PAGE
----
James Scott has had a long and distinguished career in the NHS, retiring in May 2020 after 21 years as a CEO. He grew up in North Belfast and graduated from University of Lancaster in modern history.
He joined the management trainee scheme at Royal Insurance in Liverpool but lasted only nine months, as London beckoned. He joined St Stephens hospital in Chelsea as an agency porter, working night shifts in A&E and spending his break time reading Russian novels. He stepped into a supervisor role at St Peter’s Group of Hospitals and then he progressed to a number of management roles in different London hospitals. At St Marys Hospital during the time of the AIDS epidemic, he managed the largest sexually transmitted diseases clinic in Europe. His directorship at Chase Farm hospital led to his appointment as CEO at Yeovil District hospital at a time of financial crisis for the Trust. He turned the financial deficit into a surplus in his first year. He worked with a number of other CEOs to develop the initial Foundation Trust model for high performing hospitals. Yeovil became the first hospital in the country to deliver the Government’s 18 week constitutional waiting times target and he presented the outcomes to the then Prime Minister, Tony Blair.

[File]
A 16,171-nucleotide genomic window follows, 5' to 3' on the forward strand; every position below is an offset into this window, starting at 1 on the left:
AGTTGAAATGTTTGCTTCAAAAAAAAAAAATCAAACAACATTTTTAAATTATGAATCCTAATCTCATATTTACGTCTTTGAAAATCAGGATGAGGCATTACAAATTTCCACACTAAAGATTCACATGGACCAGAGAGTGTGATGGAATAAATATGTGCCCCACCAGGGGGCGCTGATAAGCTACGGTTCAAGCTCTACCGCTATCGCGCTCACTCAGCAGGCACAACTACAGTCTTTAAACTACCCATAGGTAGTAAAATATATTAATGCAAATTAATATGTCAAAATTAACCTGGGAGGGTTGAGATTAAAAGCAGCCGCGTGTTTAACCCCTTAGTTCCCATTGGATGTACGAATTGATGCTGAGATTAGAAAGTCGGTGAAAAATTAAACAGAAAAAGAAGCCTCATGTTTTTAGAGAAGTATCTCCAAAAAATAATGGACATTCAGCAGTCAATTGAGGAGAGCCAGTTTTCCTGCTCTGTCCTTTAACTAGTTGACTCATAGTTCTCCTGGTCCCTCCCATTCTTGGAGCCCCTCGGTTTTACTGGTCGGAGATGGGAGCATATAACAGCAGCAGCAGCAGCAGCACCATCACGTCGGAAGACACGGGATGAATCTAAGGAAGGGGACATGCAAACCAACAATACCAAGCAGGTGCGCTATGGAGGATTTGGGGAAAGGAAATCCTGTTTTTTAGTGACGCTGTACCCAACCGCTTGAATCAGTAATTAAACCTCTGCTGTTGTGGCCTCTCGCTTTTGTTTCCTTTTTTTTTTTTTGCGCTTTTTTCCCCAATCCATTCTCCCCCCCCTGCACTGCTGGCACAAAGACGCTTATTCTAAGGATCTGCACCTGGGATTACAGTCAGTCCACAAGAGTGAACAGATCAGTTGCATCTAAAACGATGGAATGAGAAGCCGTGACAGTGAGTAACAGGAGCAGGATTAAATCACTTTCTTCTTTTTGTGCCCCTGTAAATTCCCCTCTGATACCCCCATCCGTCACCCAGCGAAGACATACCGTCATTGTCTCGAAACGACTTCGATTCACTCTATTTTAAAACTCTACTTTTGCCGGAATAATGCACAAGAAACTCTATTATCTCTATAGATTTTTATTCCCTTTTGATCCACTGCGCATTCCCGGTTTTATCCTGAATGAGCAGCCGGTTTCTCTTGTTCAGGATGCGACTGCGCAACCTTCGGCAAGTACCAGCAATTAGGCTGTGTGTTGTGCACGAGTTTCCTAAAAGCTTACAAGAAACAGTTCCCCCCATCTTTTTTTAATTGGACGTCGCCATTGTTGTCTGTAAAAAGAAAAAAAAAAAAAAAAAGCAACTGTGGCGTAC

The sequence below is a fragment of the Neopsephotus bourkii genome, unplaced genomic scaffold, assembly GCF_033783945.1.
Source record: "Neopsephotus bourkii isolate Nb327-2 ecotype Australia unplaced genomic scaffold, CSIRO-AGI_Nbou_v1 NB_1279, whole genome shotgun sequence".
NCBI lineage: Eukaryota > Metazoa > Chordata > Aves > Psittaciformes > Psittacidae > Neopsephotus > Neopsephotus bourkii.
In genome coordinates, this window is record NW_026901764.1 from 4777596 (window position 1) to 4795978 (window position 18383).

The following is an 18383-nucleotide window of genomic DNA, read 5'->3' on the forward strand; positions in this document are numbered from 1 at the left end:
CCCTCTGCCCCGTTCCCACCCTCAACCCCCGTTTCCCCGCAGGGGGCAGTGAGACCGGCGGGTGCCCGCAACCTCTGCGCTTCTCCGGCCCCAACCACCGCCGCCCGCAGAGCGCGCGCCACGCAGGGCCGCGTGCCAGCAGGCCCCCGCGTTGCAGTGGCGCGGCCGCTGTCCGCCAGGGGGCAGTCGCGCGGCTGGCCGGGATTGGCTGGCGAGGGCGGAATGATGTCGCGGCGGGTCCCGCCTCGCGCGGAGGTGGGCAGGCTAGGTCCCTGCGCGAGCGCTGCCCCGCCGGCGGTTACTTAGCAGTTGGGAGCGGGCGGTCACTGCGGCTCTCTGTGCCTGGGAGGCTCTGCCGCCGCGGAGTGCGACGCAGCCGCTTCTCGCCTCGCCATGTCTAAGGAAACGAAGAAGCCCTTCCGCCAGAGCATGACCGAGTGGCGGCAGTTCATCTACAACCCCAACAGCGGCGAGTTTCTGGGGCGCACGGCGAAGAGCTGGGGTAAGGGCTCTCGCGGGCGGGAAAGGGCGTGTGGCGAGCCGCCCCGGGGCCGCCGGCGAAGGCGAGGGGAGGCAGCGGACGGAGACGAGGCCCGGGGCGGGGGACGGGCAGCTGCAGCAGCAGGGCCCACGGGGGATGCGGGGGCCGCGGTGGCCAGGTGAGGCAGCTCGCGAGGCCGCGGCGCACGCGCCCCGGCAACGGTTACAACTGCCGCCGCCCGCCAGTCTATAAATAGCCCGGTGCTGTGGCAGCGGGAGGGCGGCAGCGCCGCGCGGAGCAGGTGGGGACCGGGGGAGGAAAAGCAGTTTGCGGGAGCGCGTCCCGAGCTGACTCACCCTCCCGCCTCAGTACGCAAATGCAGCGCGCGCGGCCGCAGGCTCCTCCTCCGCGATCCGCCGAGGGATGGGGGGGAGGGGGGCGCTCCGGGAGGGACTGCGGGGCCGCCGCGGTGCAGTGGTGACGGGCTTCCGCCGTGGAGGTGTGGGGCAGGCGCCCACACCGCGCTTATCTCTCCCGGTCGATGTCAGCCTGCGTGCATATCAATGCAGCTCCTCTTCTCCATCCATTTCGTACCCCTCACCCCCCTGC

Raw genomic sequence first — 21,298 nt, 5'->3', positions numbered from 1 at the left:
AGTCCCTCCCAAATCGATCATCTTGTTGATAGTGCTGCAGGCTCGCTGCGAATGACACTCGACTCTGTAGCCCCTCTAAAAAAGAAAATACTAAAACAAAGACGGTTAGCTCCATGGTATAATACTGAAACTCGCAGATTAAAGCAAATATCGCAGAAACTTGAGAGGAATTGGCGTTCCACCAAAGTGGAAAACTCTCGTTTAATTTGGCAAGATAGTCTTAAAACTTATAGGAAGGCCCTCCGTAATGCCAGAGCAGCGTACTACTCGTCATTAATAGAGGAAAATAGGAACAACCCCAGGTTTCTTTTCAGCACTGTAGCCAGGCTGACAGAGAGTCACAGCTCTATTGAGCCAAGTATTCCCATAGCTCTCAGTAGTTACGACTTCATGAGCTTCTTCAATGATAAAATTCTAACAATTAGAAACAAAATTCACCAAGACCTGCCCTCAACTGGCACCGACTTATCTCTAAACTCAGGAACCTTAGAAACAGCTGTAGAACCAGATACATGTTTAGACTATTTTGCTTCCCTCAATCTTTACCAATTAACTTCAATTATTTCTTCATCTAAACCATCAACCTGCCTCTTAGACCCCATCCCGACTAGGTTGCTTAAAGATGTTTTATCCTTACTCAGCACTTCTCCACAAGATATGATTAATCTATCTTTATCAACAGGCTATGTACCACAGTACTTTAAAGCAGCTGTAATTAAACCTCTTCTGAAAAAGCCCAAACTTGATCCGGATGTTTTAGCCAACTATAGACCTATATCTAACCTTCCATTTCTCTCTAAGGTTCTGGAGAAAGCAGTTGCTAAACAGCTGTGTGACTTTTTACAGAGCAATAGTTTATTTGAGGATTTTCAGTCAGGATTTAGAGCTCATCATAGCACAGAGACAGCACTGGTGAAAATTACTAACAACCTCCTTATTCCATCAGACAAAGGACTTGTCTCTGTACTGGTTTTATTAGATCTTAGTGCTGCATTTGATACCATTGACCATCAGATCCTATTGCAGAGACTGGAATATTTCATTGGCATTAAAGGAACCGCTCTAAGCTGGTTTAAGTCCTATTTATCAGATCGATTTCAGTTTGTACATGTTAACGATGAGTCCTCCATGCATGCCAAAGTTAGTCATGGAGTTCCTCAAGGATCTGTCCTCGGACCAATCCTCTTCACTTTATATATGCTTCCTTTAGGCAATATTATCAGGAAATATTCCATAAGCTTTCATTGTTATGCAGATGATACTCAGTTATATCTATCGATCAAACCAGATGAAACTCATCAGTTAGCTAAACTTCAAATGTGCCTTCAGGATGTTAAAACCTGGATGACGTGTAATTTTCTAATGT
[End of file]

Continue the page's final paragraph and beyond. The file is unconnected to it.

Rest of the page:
In June 2007 he came to the Royal United Hospital in Bath where he became the 7th CEO in just 6 years. The hospital is the largest employer in Bath with 5,500 members of staff. In 2007 he agreed a cash loan of £38m from the Government which the hospital has not only repaid but has also accumulated surpluses of £99m by 2020. The income from the growth of clinical services, have been used to invest in new buildings, digital services and equipment. The Dyson cancer centre has just been built and the hospital will receive further government funding to complete the hospital redevelopment. In 2016 the Trust also acquired the Royal National Hospital for Rheumatic Diseases and relocated the hospital onto the main site. In 2018 the Care Quality Commission found the standard of caring to be ‘Outstanding’ with patients being treated with kindness and compassion throughout the Trust and that there was a strong safety culture with leadership that encourages openness.
During his time at Bath, he was also the Senior Responsible Officer for the Sustainability and Transformation Partnership for Bath, Swindon and Wiltshire leading the Acute Hospital Alliance across three acute hospitals. He was Vice Chairman of the West of England Academic Health Service Network, Chair of Western Clinical Research Network and Chairman of the West of England Patient Safety Collaborative.
RUH has strong links with Bath University both undertaking joint research projects and contributing to student teaching. More recently the University has been supporting the hospital in manufacturing and supplying PPE during the Covid-19 epidemic.
Vice-Chancellor, in recognition of his distinguished NHS career and for leading the transformation of the RUH I present James Scott to receive the Degree of Doctor of Health, honoris causa.